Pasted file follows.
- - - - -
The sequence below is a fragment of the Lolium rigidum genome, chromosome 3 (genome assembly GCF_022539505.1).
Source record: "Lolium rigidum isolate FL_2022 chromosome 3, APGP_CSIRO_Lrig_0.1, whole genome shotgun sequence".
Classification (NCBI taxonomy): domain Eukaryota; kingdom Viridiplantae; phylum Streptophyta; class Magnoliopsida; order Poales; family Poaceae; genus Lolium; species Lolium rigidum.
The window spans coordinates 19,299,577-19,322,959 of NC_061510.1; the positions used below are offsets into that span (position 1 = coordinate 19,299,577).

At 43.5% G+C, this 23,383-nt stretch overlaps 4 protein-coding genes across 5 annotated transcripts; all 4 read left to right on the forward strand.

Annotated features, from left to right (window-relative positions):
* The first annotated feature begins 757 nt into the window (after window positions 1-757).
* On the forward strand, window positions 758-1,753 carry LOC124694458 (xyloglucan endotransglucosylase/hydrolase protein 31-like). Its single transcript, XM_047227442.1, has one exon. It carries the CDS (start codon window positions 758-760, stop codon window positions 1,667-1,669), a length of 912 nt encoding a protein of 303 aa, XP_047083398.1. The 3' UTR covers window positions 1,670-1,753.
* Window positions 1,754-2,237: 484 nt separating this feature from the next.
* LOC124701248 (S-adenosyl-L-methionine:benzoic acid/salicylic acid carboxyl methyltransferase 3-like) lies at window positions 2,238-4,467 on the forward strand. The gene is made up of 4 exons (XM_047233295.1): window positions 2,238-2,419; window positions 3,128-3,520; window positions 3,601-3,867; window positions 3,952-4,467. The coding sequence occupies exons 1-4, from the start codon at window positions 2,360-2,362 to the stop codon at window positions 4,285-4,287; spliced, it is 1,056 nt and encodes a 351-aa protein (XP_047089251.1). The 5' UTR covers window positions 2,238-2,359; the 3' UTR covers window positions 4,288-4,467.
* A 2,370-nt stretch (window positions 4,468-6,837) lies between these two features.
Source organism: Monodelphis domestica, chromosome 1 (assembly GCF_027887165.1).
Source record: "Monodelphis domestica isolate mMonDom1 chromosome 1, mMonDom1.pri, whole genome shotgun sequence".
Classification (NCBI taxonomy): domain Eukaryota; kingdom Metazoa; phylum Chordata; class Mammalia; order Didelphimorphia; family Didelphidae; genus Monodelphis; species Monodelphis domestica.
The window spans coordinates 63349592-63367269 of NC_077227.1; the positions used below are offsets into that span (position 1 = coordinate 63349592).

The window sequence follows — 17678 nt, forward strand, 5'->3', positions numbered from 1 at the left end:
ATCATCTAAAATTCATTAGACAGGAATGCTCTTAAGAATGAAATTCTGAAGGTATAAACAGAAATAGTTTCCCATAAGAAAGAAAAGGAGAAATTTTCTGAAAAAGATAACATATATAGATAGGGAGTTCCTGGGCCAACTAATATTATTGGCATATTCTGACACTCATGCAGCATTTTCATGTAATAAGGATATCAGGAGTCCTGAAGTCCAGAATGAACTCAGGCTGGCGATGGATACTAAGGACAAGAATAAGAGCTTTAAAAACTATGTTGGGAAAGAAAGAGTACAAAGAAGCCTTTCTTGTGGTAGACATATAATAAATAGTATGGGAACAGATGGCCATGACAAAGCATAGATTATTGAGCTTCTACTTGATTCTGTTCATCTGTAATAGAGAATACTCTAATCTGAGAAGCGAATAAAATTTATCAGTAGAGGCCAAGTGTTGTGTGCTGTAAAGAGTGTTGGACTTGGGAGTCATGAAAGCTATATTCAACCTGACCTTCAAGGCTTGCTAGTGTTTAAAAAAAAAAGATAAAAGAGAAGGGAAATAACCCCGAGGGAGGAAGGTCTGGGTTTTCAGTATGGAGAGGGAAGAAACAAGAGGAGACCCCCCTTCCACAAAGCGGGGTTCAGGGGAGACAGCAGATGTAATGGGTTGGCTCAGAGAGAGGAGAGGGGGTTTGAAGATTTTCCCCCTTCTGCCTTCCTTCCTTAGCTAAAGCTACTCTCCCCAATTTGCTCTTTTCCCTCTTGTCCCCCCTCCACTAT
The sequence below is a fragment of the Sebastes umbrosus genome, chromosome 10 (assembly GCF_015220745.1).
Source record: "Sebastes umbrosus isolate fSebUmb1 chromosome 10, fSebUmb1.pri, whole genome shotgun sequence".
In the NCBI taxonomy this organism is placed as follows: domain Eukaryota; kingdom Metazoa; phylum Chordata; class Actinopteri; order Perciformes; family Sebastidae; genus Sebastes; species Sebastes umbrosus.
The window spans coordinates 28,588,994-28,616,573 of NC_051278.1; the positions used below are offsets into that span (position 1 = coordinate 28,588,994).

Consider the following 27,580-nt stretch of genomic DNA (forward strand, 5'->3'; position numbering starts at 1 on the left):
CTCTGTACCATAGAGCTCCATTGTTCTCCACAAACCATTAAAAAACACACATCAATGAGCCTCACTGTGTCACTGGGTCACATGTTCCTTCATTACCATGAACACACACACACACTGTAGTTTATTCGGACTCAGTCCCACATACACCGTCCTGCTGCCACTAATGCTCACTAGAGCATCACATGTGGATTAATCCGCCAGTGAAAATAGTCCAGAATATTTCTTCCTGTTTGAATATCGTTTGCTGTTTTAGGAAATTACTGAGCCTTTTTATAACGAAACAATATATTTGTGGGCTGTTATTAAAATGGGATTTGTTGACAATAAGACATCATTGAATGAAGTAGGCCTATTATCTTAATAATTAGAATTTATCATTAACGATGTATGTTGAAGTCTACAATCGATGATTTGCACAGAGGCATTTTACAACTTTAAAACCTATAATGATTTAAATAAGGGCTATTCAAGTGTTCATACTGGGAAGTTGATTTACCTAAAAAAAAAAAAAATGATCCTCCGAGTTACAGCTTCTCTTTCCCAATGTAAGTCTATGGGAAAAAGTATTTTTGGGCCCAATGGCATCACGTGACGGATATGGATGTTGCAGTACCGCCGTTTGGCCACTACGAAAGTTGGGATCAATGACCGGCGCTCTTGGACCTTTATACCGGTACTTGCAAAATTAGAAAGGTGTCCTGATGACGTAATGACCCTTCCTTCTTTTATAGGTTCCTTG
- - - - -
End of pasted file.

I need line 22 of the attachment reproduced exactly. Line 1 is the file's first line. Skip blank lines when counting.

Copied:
Consider the following 27,580-nt stretch of genomic DNA (forward strand, 5'->3'; position numbering starts at 1 on the left):